A weekly analysis of the Titans' quarterback play.
Rewind: Jake Locker was efficient and effective in a 16-9 upset at Pittsburgh. He hit on 11 of 20 passes for 125 yards with no touchdowns but no interceptions, either. It wasn’t a quarterbacks game, as the team ran the ball 42 times (two-thirds of the time). Play-action wasn’t especially effective, and Pro Football Focus says only one of Locker’s 11 completions was to the right side of the field. Those shortcomings didn’t matter in the big picture.
Fast-forward: The Texans can swarm the passer on a regular basis, and Locker is likely to face more pressure more frequently. Defensive lineman Antonio Smith returns from a one-game suspension and will add some spark to the efforts. J.J. Watt will move around, and it’s a question of when, not whether, he will cause problems. The Titans will need more from Locker than they did in Pittsburgh, and Houston will present a far different challenge than the Steelers did. If safety Ed Reed makes his Texans debut, he’s a wild card in the secondary.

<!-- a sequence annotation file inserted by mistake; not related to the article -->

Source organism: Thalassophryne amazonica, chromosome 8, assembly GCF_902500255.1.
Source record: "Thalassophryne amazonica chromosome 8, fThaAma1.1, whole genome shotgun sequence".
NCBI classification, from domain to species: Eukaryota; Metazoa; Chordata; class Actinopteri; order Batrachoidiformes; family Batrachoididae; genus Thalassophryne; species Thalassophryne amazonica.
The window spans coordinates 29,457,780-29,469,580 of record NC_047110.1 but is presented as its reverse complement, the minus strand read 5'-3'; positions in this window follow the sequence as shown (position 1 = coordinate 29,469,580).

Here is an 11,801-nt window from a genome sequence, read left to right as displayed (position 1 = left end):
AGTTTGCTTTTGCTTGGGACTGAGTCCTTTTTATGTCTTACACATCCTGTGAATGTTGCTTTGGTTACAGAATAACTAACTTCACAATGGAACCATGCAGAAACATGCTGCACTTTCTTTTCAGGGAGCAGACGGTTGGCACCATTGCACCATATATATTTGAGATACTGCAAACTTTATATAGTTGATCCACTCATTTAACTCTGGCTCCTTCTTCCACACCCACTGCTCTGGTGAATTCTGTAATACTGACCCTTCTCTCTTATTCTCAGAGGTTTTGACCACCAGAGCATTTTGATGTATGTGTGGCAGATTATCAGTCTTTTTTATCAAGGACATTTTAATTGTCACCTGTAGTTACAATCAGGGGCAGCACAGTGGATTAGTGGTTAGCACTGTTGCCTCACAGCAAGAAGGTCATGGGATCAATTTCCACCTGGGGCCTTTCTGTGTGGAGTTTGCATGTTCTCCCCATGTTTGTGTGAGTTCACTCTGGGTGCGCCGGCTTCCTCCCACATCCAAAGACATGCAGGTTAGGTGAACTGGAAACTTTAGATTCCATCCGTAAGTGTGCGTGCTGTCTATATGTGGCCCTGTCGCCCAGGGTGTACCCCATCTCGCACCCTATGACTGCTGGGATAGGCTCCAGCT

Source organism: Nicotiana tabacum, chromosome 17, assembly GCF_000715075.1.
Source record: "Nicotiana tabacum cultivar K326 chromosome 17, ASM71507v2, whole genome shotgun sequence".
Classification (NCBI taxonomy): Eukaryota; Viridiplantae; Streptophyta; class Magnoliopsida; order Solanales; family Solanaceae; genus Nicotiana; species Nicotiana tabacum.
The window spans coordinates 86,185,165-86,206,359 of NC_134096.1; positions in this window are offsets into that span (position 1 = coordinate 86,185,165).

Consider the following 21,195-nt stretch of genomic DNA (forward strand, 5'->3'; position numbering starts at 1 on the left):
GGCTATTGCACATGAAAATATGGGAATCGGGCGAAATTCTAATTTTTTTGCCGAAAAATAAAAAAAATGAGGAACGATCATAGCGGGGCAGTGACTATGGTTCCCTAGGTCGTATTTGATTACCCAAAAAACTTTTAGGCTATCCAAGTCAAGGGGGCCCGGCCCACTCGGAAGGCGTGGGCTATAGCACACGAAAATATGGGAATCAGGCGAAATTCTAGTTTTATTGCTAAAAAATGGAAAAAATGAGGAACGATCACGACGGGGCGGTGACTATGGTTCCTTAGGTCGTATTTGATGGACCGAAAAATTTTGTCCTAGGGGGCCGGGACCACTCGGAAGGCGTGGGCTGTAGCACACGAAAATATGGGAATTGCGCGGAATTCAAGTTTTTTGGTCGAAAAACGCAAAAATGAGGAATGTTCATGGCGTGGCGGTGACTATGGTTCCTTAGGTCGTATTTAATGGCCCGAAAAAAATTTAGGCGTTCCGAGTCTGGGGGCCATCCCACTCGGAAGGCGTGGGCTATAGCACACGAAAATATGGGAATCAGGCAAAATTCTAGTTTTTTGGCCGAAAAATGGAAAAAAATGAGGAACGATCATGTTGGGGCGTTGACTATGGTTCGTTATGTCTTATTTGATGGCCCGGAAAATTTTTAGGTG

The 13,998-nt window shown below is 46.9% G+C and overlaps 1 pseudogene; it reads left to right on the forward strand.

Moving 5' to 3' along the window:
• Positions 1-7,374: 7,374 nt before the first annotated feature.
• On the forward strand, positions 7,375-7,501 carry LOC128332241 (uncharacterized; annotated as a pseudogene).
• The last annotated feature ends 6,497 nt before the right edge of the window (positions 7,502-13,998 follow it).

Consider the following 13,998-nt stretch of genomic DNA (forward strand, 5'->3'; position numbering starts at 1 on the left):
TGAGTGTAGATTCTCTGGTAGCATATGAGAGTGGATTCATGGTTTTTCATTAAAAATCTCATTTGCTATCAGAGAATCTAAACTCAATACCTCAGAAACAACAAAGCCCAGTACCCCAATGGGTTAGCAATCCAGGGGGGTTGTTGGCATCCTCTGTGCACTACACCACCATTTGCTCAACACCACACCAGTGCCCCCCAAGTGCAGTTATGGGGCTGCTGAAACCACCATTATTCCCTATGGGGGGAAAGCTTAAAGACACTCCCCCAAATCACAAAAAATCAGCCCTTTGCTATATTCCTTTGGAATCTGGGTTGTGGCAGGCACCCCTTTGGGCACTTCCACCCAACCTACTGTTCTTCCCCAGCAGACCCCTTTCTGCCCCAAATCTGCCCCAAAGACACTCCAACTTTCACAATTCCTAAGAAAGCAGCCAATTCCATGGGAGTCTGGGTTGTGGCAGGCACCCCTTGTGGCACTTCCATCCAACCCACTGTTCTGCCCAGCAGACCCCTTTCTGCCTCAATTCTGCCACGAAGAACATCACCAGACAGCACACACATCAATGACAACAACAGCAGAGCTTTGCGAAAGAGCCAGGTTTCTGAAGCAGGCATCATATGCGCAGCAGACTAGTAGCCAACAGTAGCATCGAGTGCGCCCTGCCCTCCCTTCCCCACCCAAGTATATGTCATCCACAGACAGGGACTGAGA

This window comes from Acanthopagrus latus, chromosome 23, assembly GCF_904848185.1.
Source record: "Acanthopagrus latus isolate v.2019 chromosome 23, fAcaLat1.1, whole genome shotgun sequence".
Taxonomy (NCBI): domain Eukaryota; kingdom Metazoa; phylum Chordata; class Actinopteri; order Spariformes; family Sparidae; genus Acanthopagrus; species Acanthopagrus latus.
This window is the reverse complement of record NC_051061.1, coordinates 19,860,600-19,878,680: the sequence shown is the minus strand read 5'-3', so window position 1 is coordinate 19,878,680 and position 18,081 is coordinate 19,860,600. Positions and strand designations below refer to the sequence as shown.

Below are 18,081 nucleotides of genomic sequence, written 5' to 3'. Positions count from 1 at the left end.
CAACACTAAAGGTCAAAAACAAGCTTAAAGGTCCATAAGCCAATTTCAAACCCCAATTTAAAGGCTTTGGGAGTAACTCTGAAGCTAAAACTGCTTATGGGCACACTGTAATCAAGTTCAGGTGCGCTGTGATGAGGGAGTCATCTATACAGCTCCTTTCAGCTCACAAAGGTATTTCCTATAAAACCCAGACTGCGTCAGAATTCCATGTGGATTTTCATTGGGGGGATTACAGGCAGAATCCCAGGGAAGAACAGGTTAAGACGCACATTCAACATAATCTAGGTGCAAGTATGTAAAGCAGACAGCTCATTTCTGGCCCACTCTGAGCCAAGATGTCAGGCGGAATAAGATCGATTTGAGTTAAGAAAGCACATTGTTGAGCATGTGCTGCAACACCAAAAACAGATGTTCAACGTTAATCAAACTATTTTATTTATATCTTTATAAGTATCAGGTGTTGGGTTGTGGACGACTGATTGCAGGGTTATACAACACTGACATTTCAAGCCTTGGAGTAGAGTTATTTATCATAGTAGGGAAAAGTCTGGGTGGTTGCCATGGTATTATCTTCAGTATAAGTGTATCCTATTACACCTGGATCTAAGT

Balance: I’m curious to see how well the Titans will be able to balance out what Locker does. By that I mean they will be best off if they can mix drop-backs with play-action, mixing in some options and maybe a called run or two. If the open receiver is consistently on the left, so be it. But I’d think that over the course of 60 minutes, the opportunities would be spread out more around the field.
Prediction: Locker made steady progress in the preseason and performed well at Pittsburgh. If the defense plays anywhere near as well as it did against the Steelers, he may have room for a mistake or two against the Texans. In a plan that is sure to ask him to do more, I expect he will make one or two. When they come and where the Titans are on the field when they come will have a big bearing on the result.